# Compilers

## Overview

The compiler must preserve the meaning of the program being compiled.

The compiler must improve the input program in some discernible way.

• Compiler: translates a program written in one programming language into a program written in another programming language
• Has front and back end

• Frontend deals with with source language, while the backend deals with the target language
• Both are connected using (often more than one) intermediate representation (IR), which is independent from either language
• Between those two, there is often one or many optimization phases
• An optimizer can have different goals:
• Make the program faster
• Make the program smaller
• Make the program use less energy
• Since front and back end are decoupled, it's easy to write different back ends for different target machines
• A compiler that translates between two programming languages, instead of machine code, is called source-to-source translator
• An interpreter produces as output the result of executing the program, instead of machine code
• Some languages use both a compiler and an interpreter: Java
• Java is compiled into bytecode, which is a compact description of the program
• The bytecode is then interpreted by the JVM (Java Virtual Machine)
• But the JVM also includes a just-in-time (JIT) compiler, which is a runtime compiler

### Why study compiler construction?

• A compiler applies many concepts of computer science and software engineering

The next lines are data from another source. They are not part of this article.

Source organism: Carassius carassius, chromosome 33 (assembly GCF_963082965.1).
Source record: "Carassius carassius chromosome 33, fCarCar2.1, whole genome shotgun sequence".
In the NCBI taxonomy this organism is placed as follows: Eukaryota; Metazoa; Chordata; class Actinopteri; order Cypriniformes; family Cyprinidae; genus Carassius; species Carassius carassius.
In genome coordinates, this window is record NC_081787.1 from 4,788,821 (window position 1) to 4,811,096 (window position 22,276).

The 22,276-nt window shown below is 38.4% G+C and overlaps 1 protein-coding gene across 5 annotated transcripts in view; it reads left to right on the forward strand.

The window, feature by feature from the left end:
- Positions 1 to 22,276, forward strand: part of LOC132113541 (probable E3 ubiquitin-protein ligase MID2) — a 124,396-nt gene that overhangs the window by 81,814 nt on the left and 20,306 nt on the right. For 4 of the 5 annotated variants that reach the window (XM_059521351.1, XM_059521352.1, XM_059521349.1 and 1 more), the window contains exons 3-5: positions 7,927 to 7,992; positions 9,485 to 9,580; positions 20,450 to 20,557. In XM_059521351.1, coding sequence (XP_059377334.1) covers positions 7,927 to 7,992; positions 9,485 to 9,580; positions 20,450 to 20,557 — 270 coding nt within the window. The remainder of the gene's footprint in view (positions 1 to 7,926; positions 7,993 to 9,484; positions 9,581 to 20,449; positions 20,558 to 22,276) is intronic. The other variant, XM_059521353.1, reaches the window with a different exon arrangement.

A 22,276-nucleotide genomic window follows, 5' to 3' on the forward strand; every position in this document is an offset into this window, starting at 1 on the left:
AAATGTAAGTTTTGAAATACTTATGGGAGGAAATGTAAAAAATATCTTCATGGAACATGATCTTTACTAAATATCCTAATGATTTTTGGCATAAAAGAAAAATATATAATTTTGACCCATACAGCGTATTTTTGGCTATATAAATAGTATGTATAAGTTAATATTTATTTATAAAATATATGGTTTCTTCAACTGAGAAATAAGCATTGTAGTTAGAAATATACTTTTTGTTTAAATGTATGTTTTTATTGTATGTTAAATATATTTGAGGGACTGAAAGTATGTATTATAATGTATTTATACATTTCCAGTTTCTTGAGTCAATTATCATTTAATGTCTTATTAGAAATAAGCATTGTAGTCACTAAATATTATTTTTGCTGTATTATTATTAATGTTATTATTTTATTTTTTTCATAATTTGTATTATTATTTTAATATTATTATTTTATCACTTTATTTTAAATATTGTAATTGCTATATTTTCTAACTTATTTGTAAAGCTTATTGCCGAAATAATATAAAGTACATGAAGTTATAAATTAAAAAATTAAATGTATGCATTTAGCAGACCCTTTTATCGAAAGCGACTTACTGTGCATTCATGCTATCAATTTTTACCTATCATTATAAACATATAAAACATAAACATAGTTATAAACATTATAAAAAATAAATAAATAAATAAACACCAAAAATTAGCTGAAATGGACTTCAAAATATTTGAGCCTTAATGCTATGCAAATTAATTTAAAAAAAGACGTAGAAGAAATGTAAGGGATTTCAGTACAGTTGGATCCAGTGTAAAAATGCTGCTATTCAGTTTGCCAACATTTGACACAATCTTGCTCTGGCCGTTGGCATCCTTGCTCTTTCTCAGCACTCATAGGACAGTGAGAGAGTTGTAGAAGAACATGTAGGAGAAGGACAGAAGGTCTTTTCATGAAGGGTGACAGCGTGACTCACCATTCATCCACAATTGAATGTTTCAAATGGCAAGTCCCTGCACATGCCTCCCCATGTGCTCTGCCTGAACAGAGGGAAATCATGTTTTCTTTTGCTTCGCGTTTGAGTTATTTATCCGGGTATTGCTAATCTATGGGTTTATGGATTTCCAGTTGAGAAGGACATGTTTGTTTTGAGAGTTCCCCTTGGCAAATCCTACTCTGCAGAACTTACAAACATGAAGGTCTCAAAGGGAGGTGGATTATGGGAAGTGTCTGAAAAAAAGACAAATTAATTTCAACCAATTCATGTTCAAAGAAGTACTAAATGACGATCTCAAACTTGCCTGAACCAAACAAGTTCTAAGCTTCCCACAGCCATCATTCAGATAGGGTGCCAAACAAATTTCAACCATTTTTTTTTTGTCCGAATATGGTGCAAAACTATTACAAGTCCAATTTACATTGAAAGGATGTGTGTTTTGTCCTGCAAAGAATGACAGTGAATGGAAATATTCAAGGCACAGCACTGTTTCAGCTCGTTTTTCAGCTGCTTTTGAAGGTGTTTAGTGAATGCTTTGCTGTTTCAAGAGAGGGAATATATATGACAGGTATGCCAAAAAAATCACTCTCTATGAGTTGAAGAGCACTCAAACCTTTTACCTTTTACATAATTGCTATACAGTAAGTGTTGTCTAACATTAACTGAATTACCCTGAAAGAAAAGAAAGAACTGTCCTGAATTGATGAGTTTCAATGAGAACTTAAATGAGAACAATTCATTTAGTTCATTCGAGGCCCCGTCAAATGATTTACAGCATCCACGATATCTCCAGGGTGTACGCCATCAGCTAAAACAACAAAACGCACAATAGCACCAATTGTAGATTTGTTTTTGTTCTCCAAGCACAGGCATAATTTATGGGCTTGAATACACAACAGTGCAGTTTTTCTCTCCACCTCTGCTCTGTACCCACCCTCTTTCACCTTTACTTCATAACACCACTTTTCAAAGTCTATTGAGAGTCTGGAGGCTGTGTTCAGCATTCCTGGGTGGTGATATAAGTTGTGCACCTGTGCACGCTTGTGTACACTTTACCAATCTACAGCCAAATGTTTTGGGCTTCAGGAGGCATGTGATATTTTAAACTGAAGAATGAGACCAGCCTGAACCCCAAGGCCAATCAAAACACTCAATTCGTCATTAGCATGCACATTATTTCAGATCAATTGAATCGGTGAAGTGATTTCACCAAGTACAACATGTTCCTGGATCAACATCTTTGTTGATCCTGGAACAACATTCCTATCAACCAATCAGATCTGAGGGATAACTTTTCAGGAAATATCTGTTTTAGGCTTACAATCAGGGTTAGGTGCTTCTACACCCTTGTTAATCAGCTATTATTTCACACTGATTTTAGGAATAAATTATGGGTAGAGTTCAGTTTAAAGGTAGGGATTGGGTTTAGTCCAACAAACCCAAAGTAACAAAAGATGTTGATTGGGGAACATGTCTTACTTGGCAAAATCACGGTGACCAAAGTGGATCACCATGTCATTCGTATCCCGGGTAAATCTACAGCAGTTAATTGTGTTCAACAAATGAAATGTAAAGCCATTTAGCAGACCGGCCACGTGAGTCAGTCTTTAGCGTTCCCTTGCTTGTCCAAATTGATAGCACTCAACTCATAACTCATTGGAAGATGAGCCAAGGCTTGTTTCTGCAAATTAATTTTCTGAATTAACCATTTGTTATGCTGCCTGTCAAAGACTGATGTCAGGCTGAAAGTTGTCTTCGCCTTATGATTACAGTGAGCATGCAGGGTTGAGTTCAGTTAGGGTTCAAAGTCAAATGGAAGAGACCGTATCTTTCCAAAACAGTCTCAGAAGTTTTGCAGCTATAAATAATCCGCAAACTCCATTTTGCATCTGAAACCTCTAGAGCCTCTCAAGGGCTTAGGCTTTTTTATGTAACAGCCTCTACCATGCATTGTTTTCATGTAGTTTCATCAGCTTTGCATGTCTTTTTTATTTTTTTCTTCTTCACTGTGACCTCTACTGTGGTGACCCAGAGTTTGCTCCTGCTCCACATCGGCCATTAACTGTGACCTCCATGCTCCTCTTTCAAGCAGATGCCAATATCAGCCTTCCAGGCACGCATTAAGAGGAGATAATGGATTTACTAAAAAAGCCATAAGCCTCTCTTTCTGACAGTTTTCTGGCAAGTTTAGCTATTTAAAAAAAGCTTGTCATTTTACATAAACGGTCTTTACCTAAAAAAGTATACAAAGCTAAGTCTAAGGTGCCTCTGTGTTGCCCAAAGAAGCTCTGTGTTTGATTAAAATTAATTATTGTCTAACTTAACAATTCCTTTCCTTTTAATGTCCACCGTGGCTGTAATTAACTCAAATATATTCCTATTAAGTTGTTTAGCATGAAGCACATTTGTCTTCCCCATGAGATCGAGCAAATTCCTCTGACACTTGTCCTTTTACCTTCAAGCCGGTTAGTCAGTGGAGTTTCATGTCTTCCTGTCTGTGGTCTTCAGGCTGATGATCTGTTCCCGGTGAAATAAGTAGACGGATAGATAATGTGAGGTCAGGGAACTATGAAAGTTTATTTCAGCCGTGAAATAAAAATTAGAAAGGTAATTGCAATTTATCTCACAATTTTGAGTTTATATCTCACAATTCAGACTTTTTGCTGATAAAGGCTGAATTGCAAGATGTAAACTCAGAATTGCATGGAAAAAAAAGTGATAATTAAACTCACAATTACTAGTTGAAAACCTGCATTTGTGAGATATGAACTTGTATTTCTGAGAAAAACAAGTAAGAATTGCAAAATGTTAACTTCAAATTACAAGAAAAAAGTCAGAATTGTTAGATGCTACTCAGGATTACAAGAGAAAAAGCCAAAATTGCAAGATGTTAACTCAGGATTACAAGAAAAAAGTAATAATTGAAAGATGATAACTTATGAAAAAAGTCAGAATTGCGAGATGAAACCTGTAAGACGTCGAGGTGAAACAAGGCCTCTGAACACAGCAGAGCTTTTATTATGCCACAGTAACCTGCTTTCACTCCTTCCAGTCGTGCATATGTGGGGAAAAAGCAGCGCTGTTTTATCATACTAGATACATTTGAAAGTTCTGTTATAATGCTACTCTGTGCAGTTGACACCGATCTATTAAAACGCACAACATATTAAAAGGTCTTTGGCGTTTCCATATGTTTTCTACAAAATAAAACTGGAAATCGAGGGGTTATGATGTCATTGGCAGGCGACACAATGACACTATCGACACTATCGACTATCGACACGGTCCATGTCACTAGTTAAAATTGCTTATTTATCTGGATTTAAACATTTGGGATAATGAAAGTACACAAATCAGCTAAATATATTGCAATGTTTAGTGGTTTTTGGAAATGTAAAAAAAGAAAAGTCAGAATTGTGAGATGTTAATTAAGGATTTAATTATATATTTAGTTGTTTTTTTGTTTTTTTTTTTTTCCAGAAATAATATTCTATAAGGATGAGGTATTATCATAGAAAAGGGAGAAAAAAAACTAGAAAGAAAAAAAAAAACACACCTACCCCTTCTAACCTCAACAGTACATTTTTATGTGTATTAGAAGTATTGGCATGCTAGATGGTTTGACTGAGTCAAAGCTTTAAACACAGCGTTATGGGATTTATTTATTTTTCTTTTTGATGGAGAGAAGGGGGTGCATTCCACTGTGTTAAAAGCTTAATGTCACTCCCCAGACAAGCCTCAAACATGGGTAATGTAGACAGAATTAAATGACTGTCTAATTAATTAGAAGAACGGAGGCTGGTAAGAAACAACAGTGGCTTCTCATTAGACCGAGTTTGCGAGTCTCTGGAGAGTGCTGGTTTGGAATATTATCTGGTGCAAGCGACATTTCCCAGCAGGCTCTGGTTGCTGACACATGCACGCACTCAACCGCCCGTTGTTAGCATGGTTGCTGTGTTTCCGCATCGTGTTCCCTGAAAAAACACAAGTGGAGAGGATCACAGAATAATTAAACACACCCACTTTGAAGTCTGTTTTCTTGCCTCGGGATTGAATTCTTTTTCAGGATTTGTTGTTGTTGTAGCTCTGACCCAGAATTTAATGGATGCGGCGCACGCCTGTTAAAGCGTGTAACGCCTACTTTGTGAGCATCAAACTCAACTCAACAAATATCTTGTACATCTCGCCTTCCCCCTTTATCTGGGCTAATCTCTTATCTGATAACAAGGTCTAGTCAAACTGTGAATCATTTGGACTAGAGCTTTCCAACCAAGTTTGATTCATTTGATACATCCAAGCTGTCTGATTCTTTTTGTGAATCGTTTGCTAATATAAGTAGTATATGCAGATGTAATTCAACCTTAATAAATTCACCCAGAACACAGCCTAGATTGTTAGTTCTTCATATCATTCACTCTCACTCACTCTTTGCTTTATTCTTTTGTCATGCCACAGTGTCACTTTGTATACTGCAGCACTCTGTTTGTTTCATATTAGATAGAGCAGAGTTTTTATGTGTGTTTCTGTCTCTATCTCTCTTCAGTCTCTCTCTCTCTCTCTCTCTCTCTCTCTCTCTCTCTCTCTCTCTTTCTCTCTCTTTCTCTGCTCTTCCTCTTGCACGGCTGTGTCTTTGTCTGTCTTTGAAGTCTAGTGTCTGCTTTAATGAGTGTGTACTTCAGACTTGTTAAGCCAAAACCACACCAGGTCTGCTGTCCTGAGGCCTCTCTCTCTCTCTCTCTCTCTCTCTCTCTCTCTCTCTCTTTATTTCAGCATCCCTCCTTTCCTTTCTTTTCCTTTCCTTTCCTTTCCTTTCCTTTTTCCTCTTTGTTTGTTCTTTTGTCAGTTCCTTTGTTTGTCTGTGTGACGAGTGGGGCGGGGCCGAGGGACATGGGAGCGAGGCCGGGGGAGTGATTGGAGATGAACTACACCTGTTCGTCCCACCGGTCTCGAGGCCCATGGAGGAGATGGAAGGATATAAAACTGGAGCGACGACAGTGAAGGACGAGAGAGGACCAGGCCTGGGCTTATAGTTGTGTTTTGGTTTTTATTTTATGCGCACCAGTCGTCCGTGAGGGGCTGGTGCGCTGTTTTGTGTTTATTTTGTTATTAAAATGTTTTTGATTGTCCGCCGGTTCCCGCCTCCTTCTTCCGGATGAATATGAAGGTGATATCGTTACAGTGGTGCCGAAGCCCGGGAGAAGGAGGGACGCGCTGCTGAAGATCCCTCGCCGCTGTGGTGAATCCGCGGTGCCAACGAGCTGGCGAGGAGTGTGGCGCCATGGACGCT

• Greedy algorithms (register allocation)
• Heuristic search techniques (list scheduling)
• Dynamic programming (instruction selection)
• Finite automata and push-down automata (scanning and parsing)
• Fixed-point algortihms (data-flow analysis)
• It deals with problems such as dynamic allocation, synchronization, naming, locality, memory hierarchy management and pipeline scheduling

## Scanner

• Scanner: Scan a source program and break it up into small, meaningful units, called tokens
• Scanner and Lexer are used interchangeable
position := initial + rate * 60;

// Tokens
id position
assign :=
id initial
op +
id rate
op *
int 60
semicolon

• Tokens: identifiers, constants, operators, $$\dots$$
• Also: Removal of comments/whitespace, preperation of output listing (line numbers, correspondance of error messages and line numbers), communication with symbol table

### Tokens, Lexemes, Patterns

• Token: classification of entities of a program
• Lexeme: specific instance of a token
• Example: position and instance are both identifiers, but different lexeme
• Scanner has to keep track of "attributes" for each token:
• Identifiers: string
• Numbers: value
• These attributes are used during semantic analysis and code generation
• Patterns: Rules describing how tokens look like
• Are needed because the source language may contain infinite possible strings
• These patterns are specified usinga meta-language called regular expressions

## References

Last update: January 2, 2021